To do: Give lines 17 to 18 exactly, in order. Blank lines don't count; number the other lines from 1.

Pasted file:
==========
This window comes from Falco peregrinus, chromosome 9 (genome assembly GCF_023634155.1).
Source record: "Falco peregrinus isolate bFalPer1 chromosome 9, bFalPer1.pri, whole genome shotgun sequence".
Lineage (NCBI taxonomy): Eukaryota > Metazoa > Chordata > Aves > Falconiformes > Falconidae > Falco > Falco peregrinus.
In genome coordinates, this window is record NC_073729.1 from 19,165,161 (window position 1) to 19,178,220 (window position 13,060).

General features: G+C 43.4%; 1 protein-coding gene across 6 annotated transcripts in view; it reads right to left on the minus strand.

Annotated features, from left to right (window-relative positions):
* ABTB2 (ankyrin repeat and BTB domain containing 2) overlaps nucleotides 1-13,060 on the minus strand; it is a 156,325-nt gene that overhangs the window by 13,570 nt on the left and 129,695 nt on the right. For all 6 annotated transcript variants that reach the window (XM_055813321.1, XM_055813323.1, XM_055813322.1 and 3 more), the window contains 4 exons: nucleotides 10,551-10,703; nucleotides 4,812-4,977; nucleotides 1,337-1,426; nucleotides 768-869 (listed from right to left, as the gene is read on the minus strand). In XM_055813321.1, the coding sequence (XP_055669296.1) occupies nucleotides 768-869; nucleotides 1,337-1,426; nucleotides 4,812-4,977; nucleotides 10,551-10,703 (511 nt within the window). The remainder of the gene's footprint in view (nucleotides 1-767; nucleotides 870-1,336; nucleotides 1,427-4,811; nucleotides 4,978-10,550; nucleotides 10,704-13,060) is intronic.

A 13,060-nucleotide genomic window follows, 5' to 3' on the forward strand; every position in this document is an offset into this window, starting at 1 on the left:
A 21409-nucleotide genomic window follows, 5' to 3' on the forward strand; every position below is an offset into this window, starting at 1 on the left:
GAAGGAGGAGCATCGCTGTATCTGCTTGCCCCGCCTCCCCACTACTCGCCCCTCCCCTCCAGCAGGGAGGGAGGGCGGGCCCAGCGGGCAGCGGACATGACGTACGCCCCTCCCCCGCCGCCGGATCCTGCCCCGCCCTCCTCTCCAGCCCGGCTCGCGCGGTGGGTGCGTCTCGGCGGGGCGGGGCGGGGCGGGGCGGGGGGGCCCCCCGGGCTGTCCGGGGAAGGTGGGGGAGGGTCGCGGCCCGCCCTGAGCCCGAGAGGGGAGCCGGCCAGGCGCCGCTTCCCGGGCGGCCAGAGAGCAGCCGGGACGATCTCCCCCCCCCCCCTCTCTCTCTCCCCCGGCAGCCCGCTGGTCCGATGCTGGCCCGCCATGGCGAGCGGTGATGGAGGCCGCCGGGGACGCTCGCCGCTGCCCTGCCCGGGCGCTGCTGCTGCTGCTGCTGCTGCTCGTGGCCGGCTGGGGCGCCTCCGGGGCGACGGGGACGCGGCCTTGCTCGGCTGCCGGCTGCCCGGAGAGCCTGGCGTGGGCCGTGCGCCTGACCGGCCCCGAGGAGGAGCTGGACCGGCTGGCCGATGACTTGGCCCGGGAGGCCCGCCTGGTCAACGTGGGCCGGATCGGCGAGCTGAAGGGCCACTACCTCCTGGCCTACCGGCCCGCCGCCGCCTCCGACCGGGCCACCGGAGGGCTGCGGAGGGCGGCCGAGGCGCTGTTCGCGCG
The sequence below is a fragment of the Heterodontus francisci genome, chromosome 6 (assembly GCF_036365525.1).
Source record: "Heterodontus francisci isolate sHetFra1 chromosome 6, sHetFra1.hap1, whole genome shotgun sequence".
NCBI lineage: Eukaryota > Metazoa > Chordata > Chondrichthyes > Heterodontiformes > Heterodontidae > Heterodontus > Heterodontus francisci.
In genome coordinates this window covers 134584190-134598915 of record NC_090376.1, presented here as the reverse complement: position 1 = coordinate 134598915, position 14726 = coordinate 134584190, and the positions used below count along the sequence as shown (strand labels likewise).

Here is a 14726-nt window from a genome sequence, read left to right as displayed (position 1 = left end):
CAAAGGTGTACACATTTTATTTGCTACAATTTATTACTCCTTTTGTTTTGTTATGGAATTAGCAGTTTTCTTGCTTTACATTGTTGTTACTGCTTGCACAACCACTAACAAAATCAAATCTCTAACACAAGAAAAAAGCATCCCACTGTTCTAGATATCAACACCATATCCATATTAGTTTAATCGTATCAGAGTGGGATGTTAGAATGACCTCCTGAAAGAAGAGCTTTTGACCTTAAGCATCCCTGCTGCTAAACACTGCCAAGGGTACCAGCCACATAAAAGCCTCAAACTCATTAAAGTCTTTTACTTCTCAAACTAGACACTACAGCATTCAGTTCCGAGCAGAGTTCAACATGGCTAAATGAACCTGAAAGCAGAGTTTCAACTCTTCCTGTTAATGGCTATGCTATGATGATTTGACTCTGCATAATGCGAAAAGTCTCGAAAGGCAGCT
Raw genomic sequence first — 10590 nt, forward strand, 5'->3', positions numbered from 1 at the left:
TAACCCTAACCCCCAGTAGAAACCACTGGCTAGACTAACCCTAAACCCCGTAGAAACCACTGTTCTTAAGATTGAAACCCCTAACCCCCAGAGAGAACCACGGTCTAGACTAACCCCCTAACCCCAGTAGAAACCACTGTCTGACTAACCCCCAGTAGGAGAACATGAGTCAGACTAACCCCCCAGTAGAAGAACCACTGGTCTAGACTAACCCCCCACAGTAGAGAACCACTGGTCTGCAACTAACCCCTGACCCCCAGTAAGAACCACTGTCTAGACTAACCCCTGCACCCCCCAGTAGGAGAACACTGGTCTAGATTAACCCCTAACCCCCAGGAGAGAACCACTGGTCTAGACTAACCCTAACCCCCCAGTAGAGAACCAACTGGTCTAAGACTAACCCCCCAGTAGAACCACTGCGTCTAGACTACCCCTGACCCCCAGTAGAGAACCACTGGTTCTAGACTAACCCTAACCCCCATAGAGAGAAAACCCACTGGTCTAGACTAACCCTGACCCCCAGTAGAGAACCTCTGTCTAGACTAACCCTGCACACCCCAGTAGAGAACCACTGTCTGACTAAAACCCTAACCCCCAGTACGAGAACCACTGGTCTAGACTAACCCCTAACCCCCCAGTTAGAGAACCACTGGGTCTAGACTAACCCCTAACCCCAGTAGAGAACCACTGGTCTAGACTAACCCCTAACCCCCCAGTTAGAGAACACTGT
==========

Raw genomic sequence first — 10590 nt, forward strand, 5'->3', positions numbered from 1 at the left:
TAACCCTAACCCCCAGTAGAAACCACTGGCTAGACTAACCCTAAACCCCGTAGAAACCACTGTTCTTAAGATTGAAACCCCTAACCCCCAGAGAGAACCACGGTCTAGACTAACCCCCTAACCCCAGTAGAAACCACTGTCTGACTAACCCCCAGTAGGAGAACATGAGTCAGACTAACCCCCCAGTAGAAGAACCACTGGTCTAGACTAACCCCCCACAGTAGAGAACCACTGGTCTGCAACTAACCCCTGACCCCCAGTAAGAACCACTGTCTAGACTAACCCCTGCACCCCCCAGTAGGAGAACACTGGTCTAGATTAACCCCTAACCCCCAGGAGAGAACCACTGGTCTAGACTAACCCTAACCCCCCAGTAGAGAACCAACTGGTCTAAGACTAACCCCCCAGTAGAACCACTGCGTCTAGACTACCCCTGACCCCCAGTAGAGAACCACTGGTTCTAGACTAACCCTAACCCCCATAGAGAGAAAACCCACTGGTCTAGACTAACCCTGACCCCCAGTAGAGAACCTCTGTCTAGACTAACCCTGCACACCCCAGTAGAGAACCACTGTCTGACTAAAACCCTAACCCCCAGTACGAGAACCACTGGTCTAGACTAACCCCTAACCCCCCAGTTAGAGAACCACTGGGTCTAGACTAACCCCTAACCCCAGTAGAGAACCACTGGTCTAGACTAACCCCTAACCCCCCAGTTAGAGAACACTGT